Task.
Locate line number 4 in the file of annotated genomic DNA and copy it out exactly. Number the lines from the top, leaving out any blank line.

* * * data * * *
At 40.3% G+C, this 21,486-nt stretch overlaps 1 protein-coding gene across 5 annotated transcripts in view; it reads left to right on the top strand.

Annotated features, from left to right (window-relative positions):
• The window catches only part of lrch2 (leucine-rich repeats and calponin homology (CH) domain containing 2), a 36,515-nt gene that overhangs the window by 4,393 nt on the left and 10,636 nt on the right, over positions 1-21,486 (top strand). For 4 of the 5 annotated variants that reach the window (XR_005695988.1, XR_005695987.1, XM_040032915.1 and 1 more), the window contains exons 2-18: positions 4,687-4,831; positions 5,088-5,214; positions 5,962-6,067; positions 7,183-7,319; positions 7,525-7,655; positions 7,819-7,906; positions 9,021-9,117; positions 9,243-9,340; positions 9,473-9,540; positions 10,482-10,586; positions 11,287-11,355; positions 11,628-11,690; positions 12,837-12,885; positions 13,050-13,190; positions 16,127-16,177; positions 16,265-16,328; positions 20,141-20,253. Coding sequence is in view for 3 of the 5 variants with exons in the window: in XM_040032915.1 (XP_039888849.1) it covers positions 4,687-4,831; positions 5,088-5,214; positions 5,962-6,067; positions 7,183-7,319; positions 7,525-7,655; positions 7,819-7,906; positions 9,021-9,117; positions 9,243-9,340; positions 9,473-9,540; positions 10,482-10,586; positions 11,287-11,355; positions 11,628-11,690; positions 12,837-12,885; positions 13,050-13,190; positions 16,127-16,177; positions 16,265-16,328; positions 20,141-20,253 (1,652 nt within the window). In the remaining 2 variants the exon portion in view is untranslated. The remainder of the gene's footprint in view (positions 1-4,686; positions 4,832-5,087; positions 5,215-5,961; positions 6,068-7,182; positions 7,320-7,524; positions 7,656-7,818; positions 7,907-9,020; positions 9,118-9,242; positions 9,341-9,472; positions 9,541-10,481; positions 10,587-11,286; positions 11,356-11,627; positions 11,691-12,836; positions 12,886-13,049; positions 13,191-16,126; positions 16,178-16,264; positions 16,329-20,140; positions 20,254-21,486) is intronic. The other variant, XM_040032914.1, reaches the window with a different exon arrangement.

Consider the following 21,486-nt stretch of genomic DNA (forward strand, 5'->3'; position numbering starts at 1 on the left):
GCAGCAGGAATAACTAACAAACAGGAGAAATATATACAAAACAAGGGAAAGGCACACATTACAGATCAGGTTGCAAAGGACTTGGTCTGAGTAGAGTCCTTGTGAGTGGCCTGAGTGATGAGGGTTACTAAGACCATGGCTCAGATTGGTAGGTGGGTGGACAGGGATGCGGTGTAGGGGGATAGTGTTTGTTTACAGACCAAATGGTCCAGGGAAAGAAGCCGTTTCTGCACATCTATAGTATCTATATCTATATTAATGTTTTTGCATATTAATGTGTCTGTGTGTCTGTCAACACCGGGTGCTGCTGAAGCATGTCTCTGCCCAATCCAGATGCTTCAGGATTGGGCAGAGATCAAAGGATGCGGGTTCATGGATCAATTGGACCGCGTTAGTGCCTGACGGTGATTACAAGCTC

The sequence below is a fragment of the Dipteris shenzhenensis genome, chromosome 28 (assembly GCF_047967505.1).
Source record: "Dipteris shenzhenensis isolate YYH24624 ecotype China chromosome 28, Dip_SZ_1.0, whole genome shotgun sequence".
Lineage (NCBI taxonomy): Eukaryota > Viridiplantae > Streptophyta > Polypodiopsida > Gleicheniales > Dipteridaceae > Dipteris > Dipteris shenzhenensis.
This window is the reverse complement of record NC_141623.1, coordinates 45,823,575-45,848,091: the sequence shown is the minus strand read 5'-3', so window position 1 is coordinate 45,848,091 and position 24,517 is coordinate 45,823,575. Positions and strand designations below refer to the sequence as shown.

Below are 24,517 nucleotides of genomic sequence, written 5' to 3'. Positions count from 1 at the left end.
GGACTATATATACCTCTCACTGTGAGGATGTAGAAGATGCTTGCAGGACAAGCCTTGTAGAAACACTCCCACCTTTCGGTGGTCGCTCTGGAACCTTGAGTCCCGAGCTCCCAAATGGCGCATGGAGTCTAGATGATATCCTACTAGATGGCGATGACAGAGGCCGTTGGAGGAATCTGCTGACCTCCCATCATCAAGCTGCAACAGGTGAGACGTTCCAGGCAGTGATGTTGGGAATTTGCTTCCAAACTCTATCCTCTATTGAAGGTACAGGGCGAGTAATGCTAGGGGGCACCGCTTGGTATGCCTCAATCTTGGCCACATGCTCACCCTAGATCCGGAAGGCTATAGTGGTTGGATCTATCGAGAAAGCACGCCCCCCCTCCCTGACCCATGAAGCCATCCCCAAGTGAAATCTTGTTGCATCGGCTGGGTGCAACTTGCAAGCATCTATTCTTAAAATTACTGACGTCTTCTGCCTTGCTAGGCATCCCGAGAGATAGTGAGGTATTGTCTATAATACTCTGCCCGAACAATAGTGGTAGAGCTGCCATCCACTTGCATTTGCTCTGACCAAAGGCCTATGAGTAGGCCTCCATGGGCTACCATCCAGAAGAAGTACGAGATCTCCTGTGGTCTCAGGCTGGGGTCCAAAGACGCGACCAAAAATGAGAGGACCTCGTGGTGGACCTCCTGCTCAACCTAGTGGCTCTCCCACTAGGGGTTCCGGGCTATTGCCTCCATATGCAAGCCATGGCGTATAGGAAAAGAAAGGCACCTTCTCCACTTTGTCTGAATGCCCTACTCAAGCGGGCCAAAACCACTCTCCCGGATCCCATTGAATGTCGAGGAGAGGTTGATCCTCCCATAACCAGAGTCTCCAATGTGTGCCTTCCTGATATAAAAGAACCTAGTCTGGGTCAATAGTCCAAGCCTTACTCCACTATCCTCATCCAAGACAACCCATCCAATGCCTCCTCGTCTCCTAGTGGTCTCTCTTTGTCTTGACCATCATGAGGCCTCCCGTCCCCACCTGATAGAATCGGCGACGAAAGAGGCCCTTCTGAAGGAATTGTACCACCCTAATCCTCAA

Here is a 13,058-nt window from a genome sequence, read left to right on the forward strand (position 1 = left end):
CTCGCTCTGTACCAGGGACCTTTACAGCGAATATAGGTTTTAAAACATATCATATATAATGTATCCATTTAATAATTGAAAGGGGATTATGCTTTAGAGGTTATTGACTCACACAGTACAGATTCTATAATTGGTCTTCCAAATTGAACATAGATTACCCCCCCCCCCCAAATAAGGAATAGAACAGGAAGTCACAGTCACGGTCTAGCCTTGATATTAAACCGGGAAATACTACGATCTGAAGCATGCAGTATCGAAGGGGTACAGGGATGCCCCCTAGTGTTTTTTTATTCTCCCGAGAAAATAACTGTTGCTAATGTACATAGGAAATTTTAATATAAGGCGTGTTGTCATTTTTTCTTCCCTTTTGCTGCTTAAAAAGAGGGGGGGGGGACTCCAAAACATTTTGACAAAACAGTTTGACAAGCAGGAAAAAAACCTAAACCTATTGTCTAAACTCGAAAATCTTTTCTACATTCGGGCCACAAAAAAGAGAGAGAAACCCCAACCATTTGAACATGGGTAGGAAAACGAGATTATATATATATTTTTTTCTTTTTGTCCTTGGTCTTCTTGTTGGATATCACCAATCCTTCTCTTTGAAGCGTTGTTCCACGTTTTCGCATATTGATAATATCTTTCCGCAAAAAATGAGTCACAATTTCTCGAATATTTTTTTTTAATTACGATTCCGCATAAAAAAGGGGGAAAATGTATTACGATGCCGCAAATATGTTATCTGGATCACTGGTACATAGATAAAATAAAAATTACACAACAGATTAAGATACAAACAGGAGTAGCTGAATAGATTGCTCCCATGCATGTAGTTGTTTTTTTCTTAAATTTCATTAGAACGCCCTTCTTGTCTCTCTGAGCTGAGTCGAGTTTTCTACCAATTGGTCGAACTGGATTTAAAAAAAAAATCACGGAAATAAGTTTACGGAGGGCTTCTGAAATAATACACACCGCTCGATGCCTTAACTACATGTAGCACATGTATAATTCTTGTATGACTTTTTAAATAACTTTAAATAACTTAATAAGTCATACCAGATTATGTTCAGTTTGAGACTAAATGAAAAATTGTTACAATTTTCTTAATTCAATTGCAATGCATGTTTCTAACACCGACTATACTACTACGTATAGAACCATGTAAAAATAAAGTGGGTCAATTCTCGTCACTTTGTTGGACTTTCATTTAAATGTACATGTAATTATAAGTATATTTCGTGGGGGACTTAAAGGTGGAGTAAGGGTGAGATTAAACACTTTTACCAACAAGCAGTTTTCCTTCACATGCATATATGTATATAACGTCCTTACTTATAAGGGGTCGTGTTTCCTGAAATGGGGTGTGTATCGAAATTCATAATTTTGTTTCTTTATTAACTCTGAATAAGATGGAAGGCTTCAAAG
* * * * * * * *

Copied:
Consider the following 21,486-nt stretch of genomic DNA (forward strand, 5'->3'; position numbering starts at 1 on the left):